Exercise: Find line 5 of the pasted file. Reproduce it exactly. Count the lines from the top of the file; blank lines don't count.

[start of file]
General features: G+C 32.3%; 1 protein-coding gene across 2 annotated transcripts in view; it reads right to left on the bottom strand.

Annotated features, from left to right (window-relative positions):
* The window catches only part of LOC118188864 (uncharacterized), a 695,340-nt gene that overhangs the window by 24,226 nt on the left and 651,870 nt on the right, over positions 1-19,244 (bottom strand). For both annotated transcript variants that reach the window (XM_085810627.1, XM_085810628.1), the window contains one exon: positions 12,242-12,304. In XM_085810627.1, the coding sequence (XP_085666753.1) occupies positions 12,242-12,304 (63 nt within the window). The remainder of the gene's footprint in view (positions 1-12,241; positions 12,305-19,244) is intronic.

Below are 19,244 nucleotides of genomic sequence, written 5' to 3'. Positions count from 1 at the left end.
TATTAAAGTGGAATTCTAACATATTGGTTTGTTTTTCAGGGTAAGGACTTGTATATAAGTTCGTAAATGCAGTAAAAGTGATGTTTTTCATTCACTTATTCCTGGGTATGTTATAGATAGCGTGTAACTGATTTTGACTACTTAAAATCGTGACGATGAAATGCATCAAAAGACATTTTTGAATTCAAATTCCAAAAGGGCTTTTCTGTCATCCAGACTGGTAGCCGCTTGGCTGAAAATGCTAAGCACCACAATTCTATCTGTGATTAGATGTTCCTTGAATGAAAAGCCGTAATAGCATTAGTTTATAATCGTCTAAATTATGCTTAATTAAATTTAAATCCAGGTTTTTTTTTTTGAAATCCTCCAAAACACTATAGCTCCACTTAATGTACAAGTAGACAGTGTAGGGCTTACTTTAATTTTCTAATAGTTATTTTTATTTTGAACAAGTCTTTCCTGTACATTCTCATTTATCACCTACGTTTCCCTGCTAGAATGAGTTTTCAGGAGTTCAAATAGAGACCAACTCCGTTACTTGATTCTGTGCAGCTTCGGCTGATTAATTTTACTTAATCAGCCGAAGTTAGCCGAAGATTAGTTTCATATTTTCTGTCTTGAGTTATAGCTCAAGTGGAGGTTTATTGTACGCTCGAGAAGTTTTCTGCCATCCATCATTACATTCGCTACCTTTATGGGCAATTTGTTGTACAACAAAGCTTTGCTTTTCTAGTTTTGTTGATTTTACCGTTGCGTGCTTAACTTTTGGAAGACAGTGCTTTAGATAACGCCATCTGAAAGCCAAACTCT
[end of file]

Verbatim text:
TATTAAAGTGGAATTCTAACATATTGGTTTGTTTTTCAGGGTAAGGACTTGTATATAAGTTCGTAAATGCAGTAAAAGTGATGTTTTTCATTCACTTATTCCTGGGTATGTTATAGATAGCGTGTAACTGATTTTGACTACTTAAAATCGTGACGATGAAATGCATCAAAAGACATTTTTGAATTCAAATTCCAAAAGGGCTTTTCTGTCATCCAGACTGGTAGCCGCTTGGCTGAAAATGCTAAGCACCACAATTCTATCTGTGATTAGATGTTCCTTGAATGAAAAGCCGTAATAGCATTAGTTTATAATCGTCTAAATTATGCTTAATTAAATTTAAATCCAGGTTTTTTTTTTTGAAATCCTCCAAAACACTATAGCTCCACTTAATGTACAAGTAGACAGTGTAGGGCTTACTTTAATTTTCTAATAGTTATTTTTATTTTGAACAAGTCTTTCCTGTACATTCTCATTTATCACCTACGTTTCCCTGCTAGAATGAGTTTTCAGGAGTTCAAATAGAGACCAACTCCGTTACTTGATTCTGTGCAGCTTCGGCTGATTAATTTTACTTAATCAGCCGAAGTTAGCCGAAGATTAGTTTCATATTTTCTGTCTTGAGTTATAGCTCAAGTGGAGGTTTATTGTACGCTCGAGAAGTTTTCTGCCATCCATCATTACATTCGCTACCTTTATGGGCAATTTGTTGTACAACAAAGCTTTGCTTTTCTAGTTTTGTTGATTTTACCGTTGCGTGCTTAACTTTTGGAAGACAGTGCTTTAGATAACGCCATCTGAAAGCCAAACTCT